R30m Eskom project threatened

IOL pic nov18 zuma fiscal power station REUTERS Picture: Siphiwe Sibeko/ Reuters

Durban - An electricity project in Mtubatuba costing more than R30 million is under threat, with one contractor having abandoned the project and the second threatening to leave.

The project to electrify about 1 400 homes in Ward 19 is already overdue; it was supposed to have been completed in September last year and the number of homes to benefit has been decreased to 900 because of cost escalations.

Ward councillor Qhina Mkhwanazi said two contractors had been appointed by Eskom in an effort to get the job done. The initial contract was said to be worth more than R25m.

Mkhwanazi said he had written to Eskom several times raising concerns about the project.

He said the first contractor was on site for a few months and erected the poles and cables to some homes and then disappeared with the work incomplete.

He said the second contractor was now threatening to leave, complaining of not being paid enough.

“The second contractor says the area they are supposed to cover is too big for the money they are being paid. They almost abandoned the work.

“They tried to leave in the middle of the night and fortunately they are renting at my home and I was able to stop them. I had to confiscate their car keys so they would not leave,” he said.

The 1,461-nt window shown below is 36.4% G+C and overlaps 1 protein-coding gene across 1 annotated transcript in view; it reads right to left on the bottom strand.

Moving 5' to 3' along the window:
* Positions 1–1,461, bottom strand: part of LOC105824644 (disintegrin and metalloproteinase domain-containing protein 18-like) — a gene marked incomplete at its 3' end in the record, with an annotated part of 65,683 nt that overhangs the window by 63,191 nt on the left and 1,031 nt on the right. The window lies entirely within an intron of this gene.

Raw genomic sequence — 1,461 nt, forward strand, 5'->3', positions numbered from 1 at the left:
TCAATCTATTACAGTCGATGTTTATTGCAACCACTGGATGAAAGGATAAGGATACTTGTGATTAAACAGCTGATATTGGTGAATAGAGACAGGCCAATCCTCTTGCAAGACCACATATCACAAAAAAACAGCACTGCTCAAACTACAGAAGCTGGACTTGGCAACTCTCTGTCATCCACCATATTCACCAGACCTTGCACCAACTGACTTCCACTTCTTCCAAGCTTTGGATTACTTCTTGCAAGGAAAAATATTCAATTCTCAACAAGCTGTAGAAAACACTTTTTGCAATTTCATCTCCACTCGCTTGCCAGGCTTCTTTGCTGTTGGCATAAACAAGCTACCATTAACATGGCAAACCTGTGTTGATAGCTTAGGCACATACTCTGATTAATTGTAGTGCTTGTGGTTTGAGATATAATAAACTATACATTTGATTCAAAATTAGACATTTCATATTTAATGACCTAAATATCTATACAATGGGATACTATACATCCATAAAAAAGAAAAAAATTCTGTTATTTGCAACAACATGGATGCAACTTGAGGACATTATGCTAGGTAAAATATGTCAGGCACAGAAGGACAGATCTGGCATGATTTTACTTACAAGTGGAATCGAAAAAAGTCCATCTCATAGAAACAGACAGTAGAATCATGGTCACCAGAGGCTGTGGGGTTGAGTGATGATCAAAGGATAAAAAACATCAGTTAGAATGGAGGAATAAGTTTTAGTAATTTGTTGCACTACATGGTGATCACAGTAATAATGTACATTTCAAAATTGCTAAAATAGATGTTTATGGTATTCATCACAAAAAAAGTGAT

Mkhwanazi said they had taken a break for the holidays and he was not sure when they would return.

The ward councillor said the company was supposed to turn on the lights in about 132 homes in the area on December 14 and 15, but that did not happen, something that drew the ire of community members.

Eskom spokesman Khulu Phasiwe, however, said they had an agreement with the second contractor to complete the work of the first contractor and also do new work due this year. He said the terms were accepted by the contractor.

He said the first contractor left the site after a problem with overexpenditure.

Rates

“New reduced rates were established for the 2015/16 financial year, which were not accepted by the original contractor. A replacement contractor, to whom the revised rates were acceptable, was appointed to complete the work.”

Phasiwe said homes that were expected to be switched on in December would get electricity this year.

The planned cost of the project was about R31m, he said.

Mtubatuba mayor Israel Nyawo said he was aware of the second contractor.

“They deal directly with Eskom. They had issues regarding their contract and Eskom said those issues had been resolved.”

Nyawo said this was the second phase of the project and part of the ward had been electrified. He said the number of homes to benefit had been reduced because of cost escalation on the project.

The Mercury

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